How Growing Cannabis Might Affect Your Home Insurance
It’s been two years now since it has been legal to grow up to four cannabis plants per residence for personal use in Canada. This year’s outdoor growing season may have come to an end here in Southwestern Ontario, but if you plan to grow cannabis at home indoors through the winter, or outdoors next season, it’s only prudent to consider how your new growing efforts might impact your home insurance.
Having language written into your home insurance policy that excludes certain risks is nothing new. Obviously, losses related to illegal drugs has never been covered. But in some cases, your policy might also, by default, include language that excludes growing marijuana, even though doing so may not be illegal any longer. Insurance companies are still charting relatively new territory here, and getting a handle on what the added risks of growing cannabis at home may be.
So, when it comes to growing marijuana for personal recreational use as allowed by law, policies may vary widely from insurance company to insurance company.
Risks of Growing Marijuana at Home
Growing marijuana indoors for instance simply isn’t perceived by insurance companies to be the same as growing any other house plant. There are unique risks to the process that include the increased potential from electrical fires caused by grow lights, the added possibility of water or mold damage, and even the increased possibility of personal liability claims caused by someone consuming marijuana on the premises. As well, there’s even the chance your crop increases your odds of being targeted by thieves.
How Growing Cannabis Could Void Your Insurance
Consider the case of a homeowner who lost a court battle following a fire in one of his outbuildings. The court ruled that while the outbuilding had been added to the homeowner’s policy, the insurance company was not informed that the building was being used to grow more than 300 marijuana plants (legally with a licence).
Because the insurance company was not informed what the building was being used for, it was ruled that they had not been made aware of the added risks involved, as would have been apparent had the policy holder been transparent about his intentions for the building.
Read All of the Fine Print
With this kind of precedent now set, it only makes sense for homeowners intending to grow any amount of cannabis to carefully review their home insurance policy and understand any language specific to marijuana or cannabis cultivation.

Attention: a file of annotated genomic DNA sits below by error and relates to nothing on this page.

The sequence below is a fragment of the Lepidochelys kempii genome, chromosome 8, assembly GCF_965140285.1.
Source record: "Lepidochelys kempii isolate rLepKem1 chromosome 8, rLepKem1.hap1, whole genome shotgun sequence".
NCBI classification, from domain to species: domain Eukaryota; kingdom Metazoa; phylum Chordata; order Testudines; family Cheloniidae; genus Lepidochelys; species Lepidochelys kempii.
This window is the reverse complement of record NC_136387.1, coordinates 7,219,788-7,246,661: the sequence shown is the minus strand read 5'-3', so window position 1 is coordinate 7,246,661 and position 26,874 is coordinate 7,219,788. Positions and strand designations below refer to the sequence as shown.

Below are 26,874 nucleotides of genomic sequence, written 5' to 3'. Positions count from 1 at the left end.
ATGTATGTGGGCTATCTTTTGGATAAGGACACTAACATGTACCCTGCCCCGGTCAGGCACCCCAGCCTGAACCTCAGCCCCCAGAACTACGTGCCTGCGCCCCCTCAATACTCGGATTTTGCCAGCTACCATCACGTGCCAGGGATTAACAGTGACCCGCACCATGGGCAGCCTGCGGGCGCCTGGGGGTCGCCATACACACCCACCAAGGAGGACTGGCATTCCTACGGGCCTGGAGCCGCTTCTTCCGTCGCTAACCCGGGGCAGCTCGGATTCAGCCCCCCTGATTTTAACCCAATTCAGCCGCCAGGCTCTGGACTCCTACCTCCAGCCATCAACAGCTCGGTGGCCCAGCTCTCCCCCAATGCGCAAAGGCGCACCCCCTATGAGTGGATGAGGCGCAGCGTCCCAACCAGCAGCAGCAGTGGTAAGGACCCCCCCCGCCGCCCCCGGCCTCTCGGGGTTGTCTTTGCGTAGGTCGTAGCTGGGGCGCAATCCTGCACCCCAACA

Beyond growing just the number of plants that is legal, it’s important to make sure you understand the laws in your own province, since not all provinces and territories have the same rules. If you grow more than the legal limit, or break any other law associated with cannabis production, that could result in a basis for denying a claim or voiding your policy.
Don’t hold back on facts
Since this is all relatively new, and cannabis growing and use has a far broader social scope than many people might realize, don’t be surprised if you are asked questions about growing marijuana when you are applying for a new home insurance policy or when it comes time to renew. There is no reason not to answer honestly, except that failure to disclose the presence of marijuana plants, even within the legal limit, could cause you problems in the future.
Generally speaking, as long as you are growing cannabis within the legal limit and not using any prohibited equipment, your coverage may not be affected at all. Every situation and every policy is different, so simply confirm with your insurance company that you are covered if you decided to grow cannabis.
Insurance companies are still determining everything to be considered underwriting the risks associated with growing cannabis at home. As time goes on these policies will likely become more standardized, but until then it is strongly recommended to disclose your plants and verify that your grow-op doesn’t void your insurance.